In his first public address on foreign policy as secretary of state, John Kerry on Wednesday invoked anti-tax activist Grover Norquist as he made the case for funding of U.S. diplomatic efforts.

“Unfortunately, the State Department doesn't have our own Grover Norquist pushing a pledge to protect it,” Kerry said at the University of Virginia, in Charlottesville. He added that State, unlike interest groups such as AARP, lacks millions of dues-paying members who unite to rally behind it.

During his time as a Massachusetts senator, Kerry – like most other Democrats on Capitol Hill – frequently invoked Norquist. In late 2011, the bipartisan 12-member debt-reduction group known as the “supercommittee” ultimately failed in its quest to strike a grand bargain on the debt, and as the negotiations deteriorated, Kerry and the other five Democrats on the panel increasingly sought to cast the blame on Norquist and his anti-tax pledge.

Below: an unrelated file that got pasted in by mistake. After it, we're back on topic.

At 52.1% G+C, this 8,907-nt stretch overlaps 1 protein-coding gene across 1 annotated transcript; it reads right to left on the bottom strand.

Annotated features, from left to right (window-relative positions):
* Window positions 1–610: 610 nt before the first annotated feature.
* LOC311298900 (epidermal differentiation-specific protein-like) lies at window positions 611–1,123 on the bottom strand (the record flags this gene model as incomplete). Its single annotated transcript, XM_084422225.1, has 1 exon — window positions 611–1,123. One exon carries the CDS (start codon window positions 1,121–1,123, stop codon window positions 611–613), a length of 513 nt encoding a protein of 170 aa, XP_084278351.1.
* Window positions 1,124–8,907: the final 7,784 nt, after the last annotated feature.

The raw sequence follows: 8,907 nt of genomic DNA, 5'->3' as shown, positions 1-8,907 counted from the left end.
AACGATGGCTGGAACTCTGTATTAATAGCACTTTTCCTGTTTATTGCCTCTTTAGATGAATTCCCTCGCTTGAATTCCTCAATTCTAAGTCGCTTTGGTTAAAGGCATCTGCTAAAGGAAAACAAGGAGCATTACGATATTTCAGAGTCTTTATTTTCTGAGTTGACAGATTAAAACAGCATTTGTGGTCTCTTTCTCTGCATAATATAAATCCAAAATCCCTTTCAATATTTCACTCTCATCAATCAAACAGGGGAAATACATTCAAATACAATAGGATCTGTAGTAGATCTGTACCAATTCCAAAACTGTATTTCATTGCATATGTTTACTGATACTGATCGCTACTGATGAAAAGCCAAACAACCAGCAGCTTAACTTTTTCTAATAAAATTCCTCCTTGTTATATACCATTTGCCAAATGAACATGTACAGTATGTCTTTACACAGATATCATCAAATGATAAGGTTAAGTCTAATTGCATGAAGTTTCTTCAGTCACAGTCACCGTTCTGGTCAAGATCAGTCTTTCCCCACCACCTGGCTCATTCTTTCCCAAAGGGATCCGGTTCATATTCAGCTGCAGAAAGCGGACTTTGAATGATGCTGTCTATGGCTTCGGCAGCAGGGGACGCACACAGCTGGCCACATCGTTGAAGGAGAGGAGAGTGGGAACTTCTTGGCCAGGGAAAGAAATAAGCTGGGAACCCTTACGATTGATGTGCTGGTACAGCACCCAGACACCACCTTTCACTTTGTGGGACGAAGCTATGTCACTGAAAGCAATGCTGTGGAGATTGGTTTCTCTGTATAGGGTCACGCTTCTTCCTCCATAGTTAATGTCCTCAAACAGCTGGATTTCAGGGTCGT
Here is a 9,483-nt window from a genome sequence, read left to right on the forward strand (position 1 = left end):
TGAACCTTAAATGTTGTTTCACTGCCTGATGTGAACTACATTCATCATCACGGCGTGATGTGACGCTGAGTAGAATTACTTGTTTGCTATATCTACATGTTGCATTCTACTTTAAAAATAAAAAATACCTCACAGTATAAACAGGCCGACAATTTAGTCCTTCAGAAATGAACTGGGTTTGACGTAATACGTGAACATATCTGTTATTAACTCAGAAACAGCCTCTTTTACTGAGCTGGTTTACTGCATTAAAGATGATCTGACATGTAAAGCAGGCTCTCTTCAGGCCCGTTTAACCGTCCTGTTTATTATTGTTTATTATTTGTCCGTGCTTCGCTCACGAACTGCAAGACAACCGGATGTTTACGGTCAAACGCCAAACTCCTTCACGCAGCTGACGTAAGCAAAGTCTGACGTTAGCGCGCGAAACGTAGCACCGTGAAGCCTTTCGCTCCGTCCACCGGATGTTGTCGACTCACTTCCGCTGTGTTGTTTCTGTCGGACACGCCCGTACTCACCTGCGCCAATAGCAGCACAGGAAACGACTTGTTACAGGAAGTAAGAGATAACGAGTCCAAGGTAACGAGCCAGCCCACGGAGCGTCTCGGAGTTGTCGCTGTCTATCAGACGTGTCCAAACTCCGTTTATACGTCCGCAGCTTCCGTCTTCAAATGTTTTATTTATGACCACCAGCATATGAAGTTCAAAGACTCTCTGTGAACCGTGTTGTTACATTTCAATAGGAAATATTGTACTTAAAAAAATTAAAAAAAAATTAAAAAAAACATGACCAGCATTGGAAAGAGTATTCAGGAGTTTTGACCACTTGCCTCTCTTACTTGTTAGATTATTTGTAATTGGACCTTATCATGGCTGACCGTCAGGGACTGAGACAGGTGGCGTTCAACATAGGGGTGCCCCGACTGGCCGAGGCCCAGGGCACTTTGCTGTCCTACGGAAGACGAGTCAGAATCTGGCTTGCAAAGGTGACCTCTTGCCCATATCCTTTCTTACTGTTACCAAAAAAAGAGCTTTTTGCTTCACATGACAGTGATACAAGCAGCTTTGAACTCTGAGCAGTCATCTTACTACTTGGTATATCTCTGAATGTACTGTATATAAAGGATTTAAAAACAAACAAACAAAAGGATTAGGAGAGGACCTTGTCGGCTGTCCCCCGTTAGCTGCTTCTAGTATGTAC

As he made his case for the State Department on Wednesday, Kerry told students and faculty at U-Va. that “deploying diplomats today is much cheaper than deploying troops tomorrow; we need to remember that.”

He also touched on the notion of American exceptionalism – a theme frequently raised by GOP candidates on the campaign trail in 2010 and 2012.

“America is not exceptional simply because we say we are,” Kerry said. “We are exceptional because we do exceptional things, both where there are problems and where there is progress.”